Dropping and Adding

Students are responsible for understanding the policies and procedures about add/drop, grade forgiveness, etc. Refer to the current semester's Catalog Policies section at Add/drop deadlines can be found on the current academic year calendars document on the Academic Calendars webpage at The Late Drop Policy is available at Students should be aware of the current deadlines and penalties for dropping classes.

Information about the latest changes and news is available at the Advising Hub at

Consent for Recording of Class and Public Sharing of Instructor Material

University Policy S12-7,, requires students to obtain instructor's permission to record the course and the following items to be included in the syllabus:

  • "Common courtesy and professional behavior dictate that you notify someone when you are recording him/her. You must obtain the instructor's permission to make audio or video recordings in this class. Such permission allows the recordings to be used for your private, study purposes only. The recordings are the intellectual property of the instructor; you have not been given any rights to reproduce or distribute the material."
    • It is suggested that the syllabus include the instructor's process for granting permission, whether in writing or orally and whether for the whole semester or on a class by class basis.
    • In classes where active participation of students or guests may be on the recording, permission of those students or guests should be obtained as well.
  • "Course material developed by the instructor is the intellectual property of the instructor and cannot be shared publicly without his/her approval. You may not publicly share or upload instructor generated material for this course such as exam questions, lecture notes, or homework solutions without instructor consent."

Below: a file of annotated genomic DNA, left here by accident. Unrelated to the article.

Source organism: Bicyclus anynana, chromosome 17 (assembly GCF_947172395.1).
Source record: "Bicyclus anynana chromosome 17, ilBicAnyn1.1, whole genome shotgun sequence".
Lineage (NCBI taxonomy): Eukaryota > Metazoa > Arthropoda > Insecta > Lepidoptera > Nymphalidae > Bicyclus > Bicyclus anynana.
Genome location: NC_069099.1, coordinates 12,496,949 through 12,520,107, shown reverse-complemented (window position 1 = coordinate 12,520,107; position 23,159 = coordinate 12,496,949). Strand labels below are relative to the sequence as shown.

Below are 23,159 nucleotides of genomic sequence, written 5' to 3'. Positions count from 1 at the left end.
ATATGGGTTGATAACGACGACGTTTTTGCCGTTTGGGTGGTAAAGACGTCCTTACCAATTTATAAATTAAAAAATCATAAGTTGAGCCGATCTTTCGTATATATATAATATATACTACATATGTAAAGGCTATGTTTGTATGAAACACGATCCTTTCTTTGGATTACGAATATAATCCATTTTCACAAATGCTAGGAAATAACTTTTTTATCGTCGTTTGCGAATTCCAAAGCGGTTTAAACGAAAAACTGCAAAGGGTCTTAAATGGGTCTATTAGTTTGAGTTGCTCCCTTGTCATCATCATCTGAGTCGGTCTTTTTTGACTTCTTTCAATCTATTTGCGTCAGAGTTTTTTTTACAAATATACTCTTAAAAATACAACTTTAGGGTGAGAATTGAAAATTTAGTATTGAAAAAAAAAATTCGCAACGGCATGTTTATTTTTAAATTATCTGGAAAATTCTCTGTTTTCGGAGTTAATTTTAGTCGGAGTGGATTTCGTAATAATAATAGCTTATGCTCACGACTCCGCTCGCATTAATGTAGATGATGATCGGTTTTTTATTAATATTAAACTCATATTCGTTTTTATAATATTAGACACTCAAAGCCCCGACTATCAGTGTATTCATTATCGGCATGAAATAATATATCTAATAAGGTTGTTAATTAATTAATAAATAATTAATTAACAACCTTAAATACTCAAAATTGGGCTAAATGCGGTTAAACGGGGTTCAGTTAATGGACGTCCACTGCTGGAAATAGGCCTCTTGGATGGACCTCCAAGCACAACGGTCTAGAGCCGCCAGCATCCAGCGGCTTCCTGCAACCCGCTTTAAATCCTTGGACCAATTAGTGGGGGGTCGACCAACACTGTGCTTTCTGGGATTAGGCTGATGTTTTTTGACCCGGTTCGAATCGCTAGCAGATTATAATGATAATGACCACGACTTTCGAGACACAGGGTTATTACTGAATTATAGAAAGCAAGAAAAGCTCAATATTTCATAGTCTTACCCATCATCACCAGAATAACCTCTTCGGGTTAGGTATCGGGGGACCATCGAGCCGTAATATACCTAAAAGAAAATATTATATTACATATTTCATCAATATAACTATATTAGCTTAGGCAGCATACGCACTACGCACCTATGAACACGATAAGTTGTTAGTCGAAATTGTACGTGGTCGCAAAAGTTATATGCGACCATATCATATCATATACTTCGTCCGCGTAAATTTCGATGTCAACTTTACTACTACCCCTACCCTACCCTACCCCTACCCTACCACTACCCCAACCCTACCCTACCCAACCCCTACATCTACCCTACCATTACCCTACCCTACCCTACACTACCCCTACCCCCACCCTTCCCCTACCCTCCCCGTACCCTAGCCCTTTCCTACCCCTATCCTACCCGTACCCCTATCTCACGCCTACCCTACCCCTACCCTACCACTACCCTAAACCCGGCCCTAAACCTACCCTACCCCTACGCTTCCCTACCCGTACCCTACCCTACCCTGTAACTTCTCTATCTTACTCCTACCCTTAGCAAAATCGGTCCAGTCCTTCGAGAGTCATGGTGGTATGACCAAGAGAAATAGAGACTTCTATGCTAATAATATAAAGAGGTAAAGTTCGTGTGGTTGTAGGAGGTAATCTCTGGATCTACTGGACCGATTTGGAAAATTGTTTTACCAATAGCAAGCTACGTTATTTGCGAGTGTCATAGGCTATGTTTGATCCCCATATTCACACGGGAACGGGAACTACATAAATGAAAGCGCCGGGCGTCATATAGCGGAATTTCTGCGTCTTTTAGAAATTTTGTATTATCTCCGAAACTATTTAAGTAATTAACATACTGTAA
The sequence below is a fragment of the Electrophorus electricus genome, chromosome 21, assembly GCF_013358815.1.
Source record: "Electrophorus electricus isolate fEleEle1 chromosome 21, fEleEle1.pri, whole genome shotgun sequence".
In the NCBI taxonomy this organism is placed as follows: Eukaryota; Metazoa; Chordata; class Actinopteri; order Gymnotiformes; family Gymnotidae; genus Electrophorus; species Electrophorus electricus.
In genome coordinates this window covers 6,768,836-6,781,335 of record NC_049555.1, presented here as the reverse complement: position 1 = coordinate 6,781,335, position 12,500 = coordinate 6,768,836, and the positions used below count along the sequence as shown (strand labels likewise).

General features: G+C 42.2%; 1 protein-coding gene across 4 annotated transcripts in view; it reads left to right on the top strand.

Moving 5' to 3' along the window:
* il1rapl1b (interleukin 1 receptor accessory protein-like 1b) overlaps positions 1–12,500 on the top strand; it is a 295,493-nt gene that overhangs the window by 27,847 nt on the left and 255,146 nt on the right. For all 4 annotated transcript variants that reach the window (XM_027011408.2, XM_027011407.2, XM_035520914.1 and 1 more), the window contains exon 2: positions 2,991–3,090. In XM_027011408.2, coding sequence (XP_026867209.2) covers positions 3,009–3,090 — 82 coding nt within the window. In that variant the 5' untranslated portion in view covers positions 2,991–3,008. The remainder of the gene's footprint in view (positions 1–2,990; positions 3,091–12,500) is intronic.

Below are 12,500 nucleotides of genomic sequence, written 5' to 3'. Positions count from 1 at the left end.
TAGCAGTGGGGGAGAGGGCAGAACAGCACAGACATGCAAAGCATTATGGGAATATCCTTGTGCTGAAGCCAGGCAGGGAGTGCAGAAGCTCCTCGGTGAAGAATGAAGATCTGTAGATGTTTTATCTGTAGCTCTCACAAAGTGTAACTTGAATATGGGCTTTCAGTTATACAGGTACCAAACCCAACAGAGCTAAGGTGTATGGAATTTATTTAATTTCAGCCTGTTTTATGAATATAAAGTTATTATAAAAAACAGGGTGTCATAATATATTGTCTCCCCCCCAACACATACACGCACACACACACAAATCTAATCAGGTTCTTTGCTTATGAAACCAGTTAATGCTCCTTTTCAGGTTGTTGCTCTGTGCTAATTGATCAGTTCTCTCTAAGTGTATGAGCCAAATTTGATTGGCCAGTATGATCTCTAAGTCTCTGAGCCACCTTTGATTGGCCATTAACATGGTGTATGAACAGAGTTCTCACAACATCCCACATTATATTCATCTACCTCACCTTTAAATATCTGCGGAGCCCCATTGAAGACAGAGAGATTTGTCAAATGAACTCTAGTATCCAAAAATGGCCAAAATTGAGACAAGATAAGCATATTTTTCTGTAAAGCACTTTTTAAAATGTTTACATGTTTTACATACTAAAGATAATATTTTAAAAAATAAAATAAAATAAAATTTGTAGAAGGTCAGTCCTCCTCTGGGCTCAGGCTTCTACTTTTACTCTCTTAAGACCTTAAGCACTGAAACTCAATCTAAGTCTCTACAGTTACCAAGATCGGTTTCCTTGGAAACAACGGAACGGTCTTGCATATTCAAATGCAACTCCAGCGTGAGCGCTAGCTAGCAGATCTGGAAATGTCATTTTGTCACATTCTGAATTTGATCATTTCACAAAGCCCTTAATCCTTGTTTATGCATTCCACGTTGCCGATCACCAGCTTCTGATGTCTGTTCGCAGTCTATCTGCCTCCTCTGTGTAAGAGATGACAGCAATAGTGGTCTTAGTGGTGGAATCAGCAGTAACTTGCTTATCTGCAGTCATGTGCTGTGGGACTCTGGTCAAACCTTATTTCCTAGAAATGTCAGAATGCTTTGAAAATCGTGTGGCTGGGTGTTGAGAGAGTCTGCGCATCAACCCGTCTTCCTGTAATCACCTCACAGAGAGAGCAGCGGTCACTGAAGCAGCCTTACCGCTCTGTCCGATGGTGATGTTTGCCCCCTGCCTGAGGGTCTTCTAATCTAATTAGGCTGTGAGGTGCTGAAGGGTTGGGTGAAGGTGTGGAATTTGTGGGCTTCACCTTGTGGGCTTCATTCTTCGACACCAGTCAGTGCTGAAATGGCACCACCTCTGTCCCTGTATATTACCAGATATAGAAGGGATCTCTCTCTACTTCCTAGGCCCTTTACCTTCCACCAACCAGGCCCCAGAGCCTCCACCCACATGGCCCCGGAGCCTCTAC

Academic integrity

Your commitment, as a student, to learning is evidenced by your enrollment at San Jose State University. The University Academic Integrity Policy F15-7 at requires you to be honest in all your academic course work. Faculty members are required to report all infractions to the office of Student Conduct and Ethical Development. The Student Conduct and Ethical Development website is available at

Campus Policy in Compliance with the American Disabilities Act

If you need course adaptations or accommodations because of a disability, or if you need to make special arrangements in case the building must be evacuated, please make an appointment with me as soon as possible, or see me during office hours. Presidential Directive 97-03 at requires that students with disabilities requesting accommodations must register with the Accessible Education Center (AEC) at to establish a record of their disability.